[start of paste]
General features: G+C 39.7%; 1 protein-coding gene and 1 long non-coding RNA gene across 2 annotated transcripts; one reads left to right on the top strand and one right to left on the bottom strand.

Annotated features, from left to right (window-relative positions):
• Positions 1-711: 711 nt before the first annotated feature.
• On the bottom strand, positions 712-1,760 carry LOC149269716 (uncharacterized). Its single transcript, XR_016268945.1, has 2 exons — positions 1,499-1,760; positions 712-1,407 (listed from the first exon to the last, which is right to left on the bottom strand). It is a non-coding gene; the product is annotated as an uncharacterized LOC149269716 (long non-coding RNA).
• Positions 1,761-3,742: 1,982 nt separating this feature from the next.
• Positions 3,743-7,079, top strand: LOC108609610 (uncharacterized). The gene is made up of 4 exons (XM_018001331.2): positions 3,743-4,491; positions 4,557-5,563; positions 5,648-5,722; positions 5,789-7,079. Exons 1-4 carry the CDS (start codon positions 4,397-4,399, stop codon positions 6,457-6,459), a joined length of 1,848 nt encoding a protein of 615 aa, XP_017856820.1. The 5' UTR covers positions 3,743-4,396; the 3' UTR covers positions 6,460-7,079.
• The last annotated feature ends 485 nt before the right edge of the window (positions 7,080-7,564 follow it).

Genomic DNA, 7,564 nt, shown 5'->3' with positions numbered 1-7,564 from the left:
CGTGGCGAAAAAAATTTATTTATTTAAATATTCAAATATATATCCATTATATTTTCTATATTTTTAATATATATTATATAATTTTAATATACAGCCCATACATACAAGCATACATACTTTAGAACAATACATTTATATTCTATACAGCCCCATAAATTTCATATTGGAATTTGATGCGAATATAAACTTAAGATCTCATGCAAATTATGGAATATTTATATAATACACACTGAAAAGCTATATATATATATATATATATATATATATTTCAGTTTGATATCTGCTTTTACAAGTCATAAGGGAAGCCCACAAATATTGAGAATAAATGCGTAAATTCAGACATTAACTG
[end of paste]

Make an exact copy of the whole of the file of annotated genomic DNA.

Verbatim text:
General features: G+C 39.7%; 1 protein-coding gene and 1 long non-coding RNA gene across 2 annotated transcripts; one reads left to right on the top strand and one right to left on the bottom strand.

Annotated features, from left to right (window-relative positions):
• Positions 1-711: 711 nt before the first annotated feature.
• On the bottom strand, positions 712-1,760 carry LOC149269716 (uncharacterized). Its single transcript, XR_016268945.1, has 2 exons — positions 1,499-1,760; positions 712-1,407 (listed from the first exon to the last, which is right to left on the bottom strand). It is a non-coding gene; the product is annotated as an uncharacterized LOC149269716 (long non-coding RNA).
• Positions 1,761-3,742: 1,982 nt separating this feature from the next.
• Positions 3,743-7,079, top strand: LOC108609610 (uncharacterized). The gene is made up of 4 exons (XM_018001331.2): positions 3,743-4,491; positions 4,557-5,563; positions 5,648-5,722; positions 5,789-7,079. Exons 1-4 carry the CDS (start codon positions 4,397-4,399, stop codon positions 6,457-6,459), a joined length of 1,848 nt encoding a protein of 615 aa, XP_017856820.1. The 5' UTR covers positions 3,743-4,396; the 3' UTR covers positions 6,460-7,079.
• The last annotated feature ends 485 nt before the right edge of the window (positions 7,080-7,564 follow it).

Genomic DNA, 7,564 nt, shown 5'->3' with positions numbered 1-7,564 from the left:
CGTGGCGAAAAAAATTTATTTATTTAAATATTCAAATATATATCCATTATATTTTCTATATTTTTAATATATATTATATAATTTTAATATACAGCCCATACATACAAGCATACATACTTTAGAACAATACATTTATATTCTATACAGCCCCATAAATTTCATATTGGAATTTGATGCGAATATAAACTTAAGATCTCATGCAAATTATGGAATATTTATATAATACACACTGAAAAGCTATATATATATATATATATATATATATATTTCAGTTTGATATCTGCTTTTACAAGTCATAAGGGAAGCCCACAAATATTGAGAATAAATGCGTAAATTCAGACATTAACTG